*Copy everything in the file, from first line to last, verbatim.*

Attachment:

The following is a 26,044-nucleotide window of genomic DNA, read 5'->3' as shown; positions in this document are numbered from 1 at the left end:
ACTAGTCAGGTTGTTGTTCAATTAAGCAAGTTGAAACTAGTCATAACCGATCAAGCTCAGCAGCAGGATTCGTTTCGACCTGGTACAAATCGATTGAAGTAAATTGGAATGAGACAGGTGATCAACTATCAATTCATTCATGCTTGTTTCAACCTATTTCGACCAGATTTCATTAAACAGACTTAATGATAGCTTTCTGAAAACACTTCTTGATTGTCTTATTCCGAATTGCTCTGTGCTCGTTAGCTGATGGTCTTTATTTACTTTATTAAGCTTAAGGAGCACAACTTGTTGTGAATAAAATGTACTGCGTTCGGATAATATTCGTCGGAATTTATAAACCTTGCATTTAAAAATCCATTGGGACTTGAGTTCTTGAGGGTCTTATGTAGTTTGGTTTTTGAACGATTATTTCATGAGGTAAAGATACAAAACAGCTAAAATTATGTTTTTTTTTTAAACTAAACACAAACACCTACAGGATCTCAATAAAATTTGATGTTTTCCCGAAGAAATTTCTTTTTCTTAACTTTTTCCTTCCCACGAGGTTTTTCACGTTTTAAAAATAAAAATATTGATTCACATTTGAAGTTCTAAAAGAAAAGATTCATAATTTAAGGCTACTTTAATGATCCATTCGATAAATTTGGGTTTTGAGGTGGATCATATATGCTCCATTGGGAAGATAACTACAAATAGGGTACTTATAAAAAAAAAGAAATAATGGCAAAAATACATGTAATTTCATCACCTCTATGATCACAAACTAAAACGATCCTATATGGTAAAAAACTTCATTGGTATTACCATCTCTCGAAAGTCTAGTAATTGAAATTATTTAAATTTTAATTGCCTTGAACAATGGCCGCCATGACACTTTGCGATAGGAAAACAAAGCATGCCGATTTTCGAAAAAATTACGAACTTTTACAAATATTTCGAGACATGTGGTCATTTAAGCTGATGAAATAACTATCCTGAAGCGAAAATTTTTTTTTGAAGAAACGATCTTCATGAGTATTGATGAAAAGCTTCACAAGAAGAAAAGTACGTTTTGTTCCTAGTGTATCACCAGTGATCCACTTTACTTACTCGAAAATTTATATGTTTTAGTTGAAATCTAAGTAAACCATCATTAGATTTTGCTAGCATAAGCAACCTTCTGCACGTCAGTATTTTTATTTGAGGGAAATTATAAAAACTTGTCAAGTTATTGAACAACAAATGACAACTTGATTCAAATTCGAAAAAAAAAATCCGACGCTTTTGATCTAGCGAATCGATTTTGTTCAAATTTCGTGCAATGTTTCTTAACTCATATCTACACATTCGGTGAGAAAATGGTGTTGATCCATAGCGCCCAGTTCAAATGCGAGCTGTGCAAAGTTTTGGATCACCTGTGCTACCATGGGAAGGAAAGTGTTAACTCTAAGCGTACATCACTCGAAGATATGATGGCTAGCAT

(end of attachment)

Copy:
The following is a 26,044-nucleotide window of genomic DNA, read 5'->3' as shown; positions in this document are numbered from 1 at the left end:
ACTAGTCAGGTTGTTGTTCAATTAAGCAAGTTGAAACTAGTCATAACCGATCAAGCTCAGCAGCAGGATTCGTTTCGACCTGGTACAAATCGATTGAAGTAAATTGGAATGAGACAGGTGATCAACTATCAATTCATTCATGCTTGTTTCAACCTATTTCGACCAGATTTCATTAAACAGACTTAATGATAGCTTTCTGAAAACACTTCTTGATTGTCTTATTCCGAATTGCTCTGTGCTCGTTAGCTGATGGTCTTTATTTACTTTATTAAGCTTAAGGAGCACAACTTGTTGTGAATAAAATGTACTGCGTTCGGATAATATTCGTCGGAATTTATAAACCTTGCATTTAAAAATCCATTGGGACTTGAGTTCTTGAGGGTCTTATGTAGTTTGGTTTTTGAACGATTATTTCATGAGGTAAAGATACAAAACAGCTAAAATTATGTTTTTTTTTTAAACTAAACACAAACACCTACAGGATCTCAATAAAATTTGATGTTTTCCCGAAGAAATTTCTTTTTCTTAACTTTTTCCTTCCCACGAGGTTTTTCACGTTTTAAAAATAAAAATATTGATTCACATTTGAAGTTCTAAAAGAAAAGATTCATAATTTAAGGCTACTTTAATGATCCATTCGATAAATTTGGGTTTTGAGGTGGATCATATATGCTCCATTGGGAAGATAACTACAAATAGGGTACTTATAAAAAAAAAGAAATAATGGCAAAAATACATGTAATTTCATCACCTCTATGATCACAAACTAAAACGATCCTATATGGTAAAAAACTTCATTGGTATTACCATCTCTCGAAAGTCTAGTAATTGAAATTATTTAAATTTTAATTGCCTTGAACAATGGCCGCCATGACACTTTGCGATAGGAAAACAAAGCATGCCGATTTTCGAAAAAATTACGAACTTTTACAAATATTTCGAGACATGTGGTCATTTAAGCTGATGAAATAACTATCCTGAAGCGAAAATTTTTTTTTGAAGAAACGATCTTCATGAGTATTGATGAAAAGCTTCACAAGAAGAAAAGTACGTTTTGTTCCTAGTGTATCACCAGTGATCCACTTTACTTACTCGAAAATTTATATGTTTTAGTTGAAATCTAAGTAAACCATCATTAGATTTTGCTAGCATAAGCAACCTTCTGCACGTCAGTATTTTTATTTGAGGGAAATTATAAAAACTTGTCAAGTTATTGAACAACAAATGACAACTTGATTCAAATTCGAAAAAAAAAATCCGACGCTTTTGATCTAGCGAATCGATTTTGTTCAAATTTCGTGCAATGTTTCTTAACTCATATCTACACATTCGGTGAGAAAATGGTGTTGATCCATAGCGCCCAGTTCAAATGCGAGCTGTGCAAAGTTTTGGATCACCTGTGCTACCATGGGAAGGAAAGTGTTAACTCTAAGCGTACATCACTCGAAGATATGATGGCTAGCAT